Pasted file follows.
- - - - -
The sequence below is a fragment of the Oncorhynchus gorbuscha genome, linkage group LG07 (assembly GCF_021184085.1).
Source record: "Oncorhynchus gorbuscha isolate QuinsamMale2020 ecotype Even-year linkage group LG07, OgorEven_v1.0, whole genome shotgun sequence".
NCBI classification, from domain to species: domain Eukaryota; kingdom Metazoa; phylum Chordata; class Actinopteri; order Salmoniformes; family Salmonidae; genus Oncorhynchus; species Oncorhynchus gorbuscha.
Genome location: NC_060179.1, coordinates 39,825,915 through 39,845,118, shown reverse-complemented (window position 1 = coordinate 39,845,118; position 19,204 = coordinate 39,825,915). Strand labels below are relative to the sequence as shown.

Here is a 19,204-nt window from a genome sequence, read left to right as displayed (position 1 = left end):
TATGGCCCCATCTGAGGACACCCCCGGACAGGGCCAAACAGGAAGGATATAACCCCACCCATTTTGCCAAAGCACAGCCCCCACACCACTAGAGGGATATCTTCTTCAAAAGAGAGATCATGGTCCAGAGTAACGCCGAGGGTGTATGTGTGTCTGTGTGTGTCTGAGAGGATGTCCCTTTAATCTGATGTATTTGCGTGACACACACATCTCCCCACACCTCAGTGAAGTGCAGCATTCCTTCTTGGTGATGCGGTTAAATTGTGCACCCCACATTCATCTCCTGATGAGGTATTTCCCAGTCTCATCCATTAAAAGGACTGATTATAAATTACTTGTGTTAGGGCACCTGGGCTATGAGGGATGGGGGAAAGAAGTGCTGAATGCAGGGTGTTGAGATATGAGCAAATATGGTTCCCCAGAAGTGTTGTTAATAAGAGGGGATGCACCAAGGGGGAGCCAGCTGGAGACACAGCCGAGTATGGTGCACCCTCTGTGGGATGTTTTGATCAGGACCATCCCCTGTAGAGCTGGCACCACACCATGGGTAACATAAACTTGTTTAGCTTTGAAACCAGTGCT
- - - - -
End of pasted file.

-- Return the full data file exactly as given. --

The sequence below is a fragment of the Oncorhynchus gorbuscha genome, linkage group LG07 (assembly GCF_021184085.1).
Source record: "Oncorhynchus gorbuscha isolate QuinsamMale2020 ecotype Even-year linkage group LG07, OgorEven_v1.0, whole genome shotgun sequence".
NCBI classification, from domain to species: domain Eukaryota; kingdom Metazoa; phylum Chordata; class Actinopteri; order Salmoniformes; family Salmonidae; genus Oncorhynchus; species Oncorhynchus gorbuscha.
Genome location: NC_060179.1, coordinates 39,825,915 through 39,845,118, shown reverse-complemented (window position 1 = coordinate 39,845,118; position 19,204 = coordinate 39,825,915). Strand labels below are relative to the sequence as shown.

Here is a 19,204-nt window from a genome sequence, read left to right as displayed (position 1 = left end):
TATGGCCCCATCTGAGGACACCCCCGGACAGGGCCAAACAGGAAGGATATAACCCCACCCATTTTGCCAAAGCACAGCCCCCACACCACTAGAGGGATATCTTCTTCAAAAGAGAGATCATGGTCCAGAGTAACGCCGAGGGTGTATGTGTGTCTGTGTGTGTCTGAGAGGATGTCCCTTTAATCTGATGTATTTGCGTGACACACACATCTCCCCACACCTCAGTGAAGTGCAGCATTCCTTCTTGGTGATGCGGTTAAATTGTGCACCCCACATTCATCTCCTGATGAGGTATTTCCCAGTCTCATCCATTAAAAGGACTGATTATAAATTACTTGTGTTAGGGCACCTGGGCTATGAGGGATGGGGGAAAGAAGTGCTGAATGCAGGGTGTTGAGATATGAGCAAATATGGTTCCCCAGAAGTGTTGTTAATAAGAGGGGATGCACCAAGGGGGAGCCAGCTGGAGACACAGCCGAGTATGGTGCACCCTCTGTGGGATGTTTTGATCAGGACCATCCCCTGTAGAGCTGGCACCACACCATGGGTAACATAAACTTGTTTAGCTTTGAAACCAGTGCT